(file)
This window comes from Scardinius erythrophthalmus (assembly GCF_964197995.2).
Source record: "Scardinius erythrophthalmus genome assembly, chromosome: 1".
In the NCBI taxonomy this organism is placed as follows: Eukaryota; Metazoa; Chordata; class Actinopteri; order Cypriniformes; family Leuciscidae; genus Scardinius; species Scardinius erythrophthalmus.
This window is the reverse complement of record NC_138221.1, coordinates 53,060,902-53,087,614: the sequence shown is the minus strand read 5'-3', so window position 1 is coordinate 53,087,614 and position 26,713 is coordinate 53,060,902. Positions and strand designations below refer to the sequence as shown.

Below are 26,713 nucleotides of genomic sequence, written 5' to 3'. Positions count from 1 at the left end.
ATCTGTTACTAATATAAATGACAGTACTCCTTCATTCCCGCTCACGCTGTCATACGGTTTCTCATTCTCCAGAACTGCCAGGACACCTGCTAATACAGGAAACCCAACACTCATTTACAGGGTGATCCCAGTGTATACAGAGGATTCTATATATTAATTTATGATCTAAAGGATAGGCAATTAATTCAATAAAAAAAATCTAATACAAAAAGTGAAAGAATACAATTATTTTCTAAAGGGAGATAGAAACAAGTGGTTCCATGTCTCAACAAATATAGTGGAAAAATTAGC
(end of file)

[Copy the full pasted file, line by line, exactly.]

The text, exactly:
This window comes from Scardinius erythrophthalmus (assembly GCF_964197995.2).
Source record: "Scardinius erythrophthalmus genome assembly, chromosome: 1".
In the NCBI taxonomy this organism is placed as follows: Eukaryota; Metazoa; Chordata; class Actinopteri; order Cypriniformes; family Leuciscidae; genus Scardinius; species Scardinius erythrophthalmus.
This window is the reverse complement of record NC_138221.1, coordinates 53,060,902-53,087,614: the sequence shown is the minus strand read 5'-3', so window position 1 is coordinate 53,087,614 and position 26,713 is coordinate 53,060,902. Positions and strand designations below refer to the sequence as shown.

Below are 26,713 nucleotides of genomic sequence, written 5' to 3'. Positions count from 1 at the left end.
ATCTGTTACTAATATAAATGACAGTACTCCTTCATTCCCGCTCACGCTGTCATACGGTTTCTCATTCTCCAGAACTGCCAGGACACCTGCTAATACAGGAAACCCAACACTCATTTACAGGGTGATCCCAGTGTATACAGAGGATTCTATATATTAATTTATGATCTAAAGGATAGGCAATTAATTCAATAAAAAAAATCTAATACAAAAAGTGAAAGAATACAATTATTTTCTAAAGGGAGATAGAAACAAGTGGTTCCATGTCTCAACAAATATAGTGGAAAAATTAGC